A proper government is one whose goal is to eliminate the initiation of force in society.  It is able to do this if it acts as our agent for our own right to self-defense.  A proper government therefore would be the only institution that holds the exclusive power to use force (as a consequence of our individual right to self-defense).

To quote Ayn Rand — “A government is the means of placing the retaliatory use of physical force under objective control —i.e., under objectively defined laws.”

What would such a government look like today?  To think about what it would look like we might take a look at our own Provincial government and then start peeling away all of the non-essentials, all of the areas our current government  that are not proper functions for the only institution permitted to use force in society.  The same exercise could be performed on the federal government.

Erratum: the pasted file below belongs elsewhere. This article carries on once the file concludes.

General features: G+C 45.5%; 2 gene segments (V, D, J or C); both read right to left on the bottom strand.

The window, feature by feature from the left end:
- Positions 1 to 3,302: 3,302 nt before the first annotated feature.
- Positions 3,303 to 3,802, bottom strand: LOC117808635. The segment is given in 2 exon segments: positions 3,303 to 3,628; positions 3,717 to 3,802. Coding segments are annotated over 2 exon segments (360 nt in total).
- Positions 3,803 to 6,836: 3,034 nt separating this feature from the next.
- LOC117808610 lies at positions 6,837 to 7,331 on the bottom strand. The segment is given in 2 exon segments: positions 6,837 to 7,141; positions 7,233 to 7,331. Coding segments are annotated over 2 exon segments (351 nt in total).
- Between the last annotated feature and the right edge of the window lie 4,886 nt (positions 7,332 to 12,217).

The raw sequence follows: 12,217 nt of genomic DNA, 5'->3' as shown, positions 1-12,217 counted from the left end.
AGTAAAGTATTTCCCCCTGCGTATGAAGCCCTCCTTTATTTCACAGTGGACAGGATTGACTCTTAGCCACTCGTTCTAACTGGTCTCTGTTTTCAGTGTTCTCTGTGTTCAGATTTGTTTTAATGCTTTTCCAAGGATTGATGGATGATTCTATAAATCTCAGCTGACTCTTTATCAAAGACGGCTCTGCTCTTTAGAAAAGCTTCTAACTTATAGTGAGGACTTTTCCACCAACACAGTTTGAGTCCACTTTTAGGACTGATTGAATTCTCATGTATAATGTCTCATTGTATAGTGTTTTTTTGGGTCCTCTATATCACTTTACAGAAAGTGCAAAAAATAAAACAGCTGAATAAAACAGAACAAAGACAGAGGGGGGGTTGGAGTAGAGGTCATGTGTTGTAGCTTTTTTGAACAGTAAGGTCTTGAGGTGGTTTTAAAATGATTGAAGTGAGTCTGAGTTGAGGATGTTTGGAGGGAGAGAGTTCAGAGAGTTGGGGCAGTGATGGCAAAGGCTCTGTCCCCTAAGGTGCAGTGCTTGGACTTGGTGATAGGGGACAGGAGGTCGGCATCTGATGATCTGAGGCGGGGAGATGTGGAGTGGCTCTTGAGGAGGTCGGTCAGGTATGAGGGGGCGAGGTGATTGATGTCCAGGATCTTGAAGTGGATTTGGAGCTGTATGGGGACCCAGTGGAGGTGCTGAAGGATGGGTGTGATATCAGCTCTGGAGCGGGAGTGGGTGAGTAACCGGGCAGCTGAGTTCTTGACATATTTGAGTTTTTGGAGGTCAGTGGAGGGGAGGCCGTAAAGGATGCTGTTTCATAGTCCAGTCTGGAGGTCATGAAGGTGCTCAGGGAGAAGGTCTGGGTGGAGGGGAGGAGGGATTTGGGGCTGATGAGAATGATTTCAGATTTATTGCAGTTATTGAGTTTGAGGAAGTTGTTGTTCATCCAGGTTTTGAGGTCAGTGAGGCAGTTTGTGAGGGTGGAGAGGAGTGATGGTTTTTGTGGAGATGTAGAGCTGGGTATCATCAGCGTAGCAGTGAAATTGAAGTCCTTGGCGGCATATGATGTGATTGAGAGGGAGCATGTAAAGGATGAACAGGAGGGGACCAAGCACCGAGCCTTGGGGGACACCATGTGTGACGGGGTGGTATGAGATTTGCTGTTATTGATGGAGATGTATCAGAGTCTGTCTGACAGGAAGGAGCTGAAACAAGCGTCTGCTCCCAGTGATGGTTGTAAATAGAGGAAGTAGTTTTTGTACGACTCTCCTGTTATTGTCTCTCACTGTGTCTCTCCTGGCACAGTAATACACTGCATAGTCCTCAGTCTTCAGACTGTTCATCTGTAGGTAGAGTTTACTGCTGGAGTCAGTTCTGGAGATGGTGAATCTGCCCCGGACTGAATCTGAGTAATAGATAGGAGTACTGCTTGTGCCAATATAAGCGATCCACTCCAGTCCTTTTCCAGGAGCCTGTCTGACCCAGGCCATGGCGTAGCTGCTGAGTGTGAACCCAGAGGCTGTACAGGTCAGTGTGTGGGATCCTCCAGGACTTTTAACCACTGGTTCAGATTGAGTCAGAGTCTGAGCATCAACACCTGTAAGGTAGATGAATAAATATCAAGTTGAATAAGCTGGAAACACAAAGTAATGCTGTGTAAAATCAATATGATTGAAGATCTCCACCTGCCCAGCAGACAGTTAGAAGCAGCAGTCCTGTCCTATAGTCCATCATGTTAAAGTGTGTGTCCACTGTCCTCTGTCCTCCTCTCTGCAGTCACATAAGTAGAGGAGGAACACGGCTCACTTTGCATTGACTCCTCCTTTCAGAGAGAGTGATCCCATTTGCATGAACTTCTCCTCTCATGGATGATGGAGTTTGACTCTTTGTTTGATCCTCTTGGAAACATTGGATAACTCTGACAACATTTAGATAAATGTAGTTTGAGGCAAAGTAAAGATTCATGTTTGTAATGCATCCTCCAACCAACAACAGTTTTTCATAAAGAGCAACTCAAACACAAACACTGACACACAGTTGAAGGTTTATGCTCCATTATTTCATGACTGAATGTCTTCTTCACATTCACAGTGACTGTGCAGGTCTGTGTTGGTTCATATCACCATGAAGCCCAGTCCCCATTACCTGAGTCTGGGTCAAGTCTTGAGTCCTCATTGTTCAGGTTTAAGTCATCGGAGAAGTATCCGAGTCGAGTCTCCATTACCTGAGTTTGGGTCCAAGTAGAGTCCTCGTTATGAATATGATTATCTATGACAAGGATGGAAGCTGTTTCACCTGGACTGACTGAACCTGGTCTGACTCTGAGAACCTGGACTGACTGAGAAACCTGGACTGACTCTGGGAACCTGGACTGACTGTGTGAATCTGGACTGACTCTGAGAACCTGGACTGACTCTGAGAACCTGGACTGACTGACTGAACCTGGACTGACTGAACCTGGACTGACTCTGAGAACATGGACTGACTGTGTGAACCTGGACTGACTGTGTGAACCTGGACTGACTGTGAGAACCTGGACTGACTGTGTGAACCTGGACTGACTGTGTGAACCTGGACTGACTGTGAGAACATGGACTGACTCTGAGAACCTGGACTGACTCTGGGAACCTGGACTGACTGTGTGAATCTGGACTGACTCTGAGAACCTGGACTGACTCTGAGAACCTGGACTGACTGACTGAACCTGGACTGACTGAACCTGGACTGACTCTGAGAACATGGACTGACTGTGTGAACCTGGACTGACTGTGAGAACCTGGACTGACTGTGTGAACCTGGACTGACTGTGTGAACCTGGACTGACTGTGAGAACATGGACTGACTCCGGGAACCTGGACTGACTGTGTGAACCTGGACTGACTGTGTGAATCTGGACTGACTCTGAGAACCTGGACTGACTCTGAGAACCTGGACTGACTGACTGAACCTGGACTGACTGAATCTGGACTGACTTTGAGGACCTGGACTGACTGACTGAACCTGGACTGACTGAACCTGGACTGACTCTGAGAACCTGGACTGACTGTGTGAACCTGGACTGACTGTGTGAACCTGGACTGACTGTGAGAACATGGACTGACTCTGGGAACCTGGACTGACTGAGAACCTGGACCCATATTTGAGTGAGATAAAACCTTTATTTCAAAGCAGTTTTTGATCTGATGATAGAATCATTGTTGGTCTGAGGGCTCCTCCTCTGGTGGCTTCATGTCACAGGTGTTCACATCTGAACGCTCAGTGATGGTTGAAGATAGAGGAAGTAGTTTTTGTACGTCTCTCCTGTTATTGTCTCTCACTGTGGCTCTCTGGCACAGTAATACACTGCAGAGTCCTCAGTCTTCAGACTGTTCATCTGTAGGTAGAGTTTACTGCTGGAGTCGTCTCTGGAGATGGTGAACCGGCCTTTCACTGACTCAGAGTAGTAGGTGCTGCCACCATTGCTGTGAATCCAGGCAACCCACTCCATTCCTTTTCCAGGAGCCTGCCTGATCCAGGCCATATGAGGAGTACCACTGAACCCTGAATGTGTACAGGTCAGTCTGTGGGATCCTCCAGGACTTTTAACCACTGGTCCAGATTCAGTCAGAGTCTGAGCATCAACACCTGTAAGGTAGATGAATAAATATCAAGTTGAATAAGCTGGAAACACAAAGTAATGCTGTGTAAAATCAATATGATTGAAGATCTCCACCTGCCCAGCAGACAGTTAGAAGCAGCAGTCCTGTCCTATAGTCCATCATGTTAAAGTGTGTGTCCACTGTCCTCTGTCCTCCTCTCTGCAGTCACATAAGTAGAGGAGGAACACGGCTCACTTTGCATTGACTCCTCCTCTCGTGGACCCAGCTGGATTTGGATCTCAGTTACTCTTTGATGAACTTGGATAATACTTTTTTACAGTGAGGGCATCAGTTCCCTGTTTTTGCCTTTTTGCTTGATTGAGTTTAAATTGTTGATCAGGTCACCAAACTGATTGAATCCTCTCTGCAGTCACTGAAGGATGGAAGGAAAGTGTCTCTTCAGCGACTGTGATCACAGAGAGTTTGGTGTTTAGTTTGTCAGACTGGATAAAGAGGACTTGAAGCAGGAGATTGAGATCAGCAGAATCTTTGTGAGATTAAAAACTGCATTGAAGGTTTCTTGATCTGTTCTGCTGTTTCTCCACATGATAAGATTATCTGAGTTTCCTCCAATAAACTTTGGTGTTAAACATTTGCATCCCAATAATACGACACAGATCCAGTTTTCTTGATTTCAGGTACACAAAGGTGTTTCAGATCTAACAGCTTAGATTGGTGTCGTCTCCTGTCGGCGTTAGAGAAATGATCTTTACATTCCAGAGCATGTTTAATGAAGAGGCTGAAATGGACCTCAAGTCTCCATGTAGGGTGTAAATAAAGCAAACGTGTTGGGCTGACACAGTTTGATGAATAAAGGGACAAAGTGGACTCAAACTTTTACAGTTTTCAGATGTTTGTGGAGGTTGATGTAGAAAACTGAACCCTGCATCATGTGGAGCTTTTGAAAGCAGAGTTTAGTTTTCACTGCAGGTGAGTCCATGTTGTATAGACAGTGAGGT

Here is a quick list of some of the items in Ontario’s 2010 budget that would not appear if Ontario had a proper government whose only role was the protection of our individual rights:

  • Health care – It wouldn’t be difficult to eliminate this expense considering that health care provision and administration is only a recent misuse of government power.  State control of health care only came about in my life time.  In Ontario it was in 1967.  Cost $44 billion.
  • Education – Education used to be privately provided by employers to their employees and their families.  But around the turn of the twentieth century the government took it over because they saw too many American influences in the curriculum.  Only later on did they deem this service to be a role of government. A proper government would not provide money for the building of schools, the salary of teachers, student loans, or the purchase of text books.  Cost $20 billion.